While Nathan was inpatient at the hospital, his Tae Kwon Do instructor came and presented Nathan with his orange belt for bravery. I can attest to the amount of bravery that Nathan showed by staying in the hospital even when Mom and Dad could not. I would also like to say a very heartfelt thank you to Jason for taking the time out of his day to come and see Nathan. The kindness you have shown is amazing and is not lost on us. You are a prince of a man and there are not many like you!
We have now been patients of the hospital now since the middle of July and we are seeing a lot of improvement. We are also having our set backs, which is to be expected. When Nathan was inpatient his entire day was mapped out for him. Every 15 minutes they had him doing something, (they also have the staff to support that). Nathan has never really had a strict routine and now we realize how important structure is for children who are Autistic. It reduces the amount of chaos tin his head that he is trying to sort out. So while it may look like Nathan is having a tantrum, it really could be that he is over stimulated in so many different areas. He could be reacting to a loud noise, or a touch or pain that he can’t communicate and it is our job to determine what the triggers are before they happen. Trying to implement a structure at home has probably been the most difficult aspect of him transitioning back to home life. He is very resistant to change but I believe that he wants it and needs it. It is also very difficult with his vision disability to figure out what he can do and struggles to do. He has worked extensively with the Occupational Therapist here at Children’s Hospital and she has given me some wonderful suggestions on how to help him on a sensory level. One of Nathan’s teachers is actually coming to the hospital tomorrow to see what they do here so that they can mirror it at school. I am feeling a huge sense of support from everyone who we are coming in contact with.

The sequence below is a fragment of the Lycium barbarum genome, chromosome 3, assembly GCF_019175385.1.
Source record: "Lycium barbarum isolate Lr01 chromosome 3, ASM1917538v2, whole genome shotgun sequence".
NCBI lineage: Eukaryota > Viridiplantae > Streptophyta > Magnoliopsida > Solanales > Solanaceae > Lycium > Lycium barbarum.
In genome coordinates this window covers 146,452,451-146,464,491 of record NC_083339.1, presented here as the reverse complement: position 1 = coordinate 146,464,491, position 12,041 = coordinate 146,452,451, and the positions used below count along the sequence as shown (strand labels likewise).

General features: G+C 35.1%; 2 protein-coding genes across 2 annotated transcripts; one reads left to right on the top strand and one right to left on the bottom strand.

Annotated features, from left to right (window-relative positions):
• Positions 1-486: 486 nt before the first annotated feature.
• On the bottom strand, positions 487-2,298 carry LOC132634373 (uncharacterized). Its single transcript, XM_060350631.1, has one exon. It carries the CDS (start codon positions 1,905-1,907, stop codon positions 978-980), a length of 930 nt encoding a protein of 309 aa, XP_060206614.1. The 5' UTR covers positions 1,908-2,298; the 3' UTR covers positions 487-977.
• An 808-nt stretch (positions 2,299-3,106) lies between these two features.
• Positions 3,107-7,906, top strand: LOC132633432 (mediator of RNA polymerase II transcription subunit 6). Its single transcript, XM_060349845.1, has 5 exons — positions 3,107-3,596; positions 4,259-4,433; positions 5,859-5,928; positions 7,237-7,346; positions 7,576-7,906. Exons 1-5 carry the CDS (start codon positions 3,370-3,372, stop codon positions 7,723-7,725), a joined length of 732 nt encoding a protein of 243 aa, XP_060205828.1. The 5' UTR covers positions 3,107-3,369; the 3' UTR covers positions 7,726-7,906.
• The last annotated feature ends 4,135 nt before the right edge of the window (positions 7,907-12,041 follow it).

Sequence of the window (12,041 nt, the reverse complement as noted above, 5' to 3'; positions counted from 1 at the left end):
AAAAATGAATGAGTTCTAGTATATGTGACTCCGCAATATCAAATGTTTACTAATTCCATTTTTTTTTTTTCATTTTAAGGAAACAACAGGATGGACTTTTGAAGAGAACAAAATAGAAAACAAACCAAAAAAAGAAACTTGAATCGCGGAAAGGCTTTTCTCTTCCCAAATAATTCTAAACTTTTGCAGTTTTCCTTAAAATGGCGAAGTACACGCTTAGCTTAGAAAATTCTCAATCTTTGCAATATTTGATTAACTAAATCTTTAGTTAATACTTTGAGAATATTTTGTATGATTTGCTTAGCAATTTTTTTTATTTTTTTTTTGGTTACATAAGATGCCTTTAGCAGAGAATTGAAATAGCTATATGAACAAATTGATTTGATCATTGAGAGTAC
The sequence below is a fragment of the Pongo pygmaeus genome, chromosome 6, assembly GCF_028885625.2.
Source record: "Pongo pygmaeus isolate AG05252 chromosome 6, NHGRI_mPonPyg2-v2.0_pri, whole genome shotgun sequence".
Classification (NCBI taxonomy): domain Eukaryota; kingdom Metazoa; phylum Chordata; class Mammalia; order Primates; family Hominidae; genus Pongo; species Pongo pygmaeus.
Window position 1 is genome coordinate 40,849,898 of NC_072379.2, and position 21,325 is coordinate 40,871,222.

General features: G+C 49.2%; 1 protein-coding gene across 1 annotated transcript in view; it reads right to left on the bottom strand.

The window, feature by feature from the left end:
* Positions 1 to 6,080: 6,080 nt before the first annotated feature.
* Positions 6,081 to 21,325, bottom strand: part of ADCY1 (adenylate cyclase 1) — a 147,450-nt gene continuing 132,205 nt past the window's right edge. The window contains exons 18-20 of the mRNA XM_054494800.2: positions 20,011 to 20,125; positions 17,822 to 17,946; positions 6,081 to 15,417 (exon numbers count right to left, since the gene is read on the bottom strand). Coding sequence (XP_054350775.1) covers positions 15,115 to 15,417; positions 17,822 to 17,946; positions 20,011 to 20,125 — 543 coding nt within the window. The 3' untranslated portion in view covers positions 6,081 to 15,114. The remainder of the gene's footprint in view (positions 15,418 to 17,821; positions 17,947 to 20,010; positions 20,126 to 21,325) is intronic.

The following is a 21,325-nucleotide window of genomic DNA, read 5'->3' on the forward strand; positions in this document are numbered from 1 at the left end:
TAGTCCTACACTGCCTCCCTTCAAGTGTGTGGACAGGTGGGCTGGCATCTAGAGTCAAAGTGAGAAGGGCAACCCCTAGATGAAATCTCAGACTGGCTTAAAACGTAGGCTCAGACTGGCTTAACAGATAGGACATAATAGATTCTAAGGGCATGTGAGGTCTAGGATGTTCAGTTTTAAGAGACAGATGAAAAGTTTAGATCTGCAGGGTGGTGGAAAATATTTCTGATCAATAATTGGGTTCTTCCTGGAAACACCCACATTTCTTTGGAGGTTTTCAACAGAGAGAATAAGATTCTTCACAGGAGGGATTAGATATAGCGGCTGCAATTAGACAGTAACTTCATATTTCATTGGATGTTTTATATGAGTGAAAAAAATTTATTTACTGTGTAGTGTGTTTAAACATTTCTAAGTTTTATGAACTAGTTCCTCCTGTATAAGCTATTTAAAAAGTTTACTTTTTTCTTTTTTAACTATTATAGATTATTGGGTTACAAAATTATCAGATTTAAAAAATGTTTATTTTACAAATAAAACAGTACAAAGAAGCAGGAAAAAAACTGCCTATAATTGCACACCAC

We took him to the Opthalmologist on Friday and received a glimmer of hope. He said that at this time he does not believe this to be a progressive disease. His eyes actually improved some since his last visit. He did caution us that this could change at any time and that we will constantly need to have him checked. When asked how this could have happened, he shrugged his shoulders and said “prayer?”. I could not agree more. I know that Nathan has a lot of people praying for him and we are so thankful. He has lost all peripheral vision. He can not see anything up, down or on either side of his midline. Which means that it has to be right in front of him for him to see it. It also helps us to know that we can’t come up to him without verbally announcing ourselves or it frightens him. We meet tomorrow with a Low Vision Specialist who will help make recommendations for everyday living and how to best help him. Again, another person from the school will be coming to help me translate all that is needed:)
From the bottom of our hearts, Jay, Madison and I want to thank everyone who has taken the time to send a postcard or a note or a message or a prayer. Every single one of them matter and they have all been so important to Nathan and us. This has truly been the most testing thing we have ever had to go through. We have so many amazing friends who have contacted their friends and the generosity is just plain overwhelming.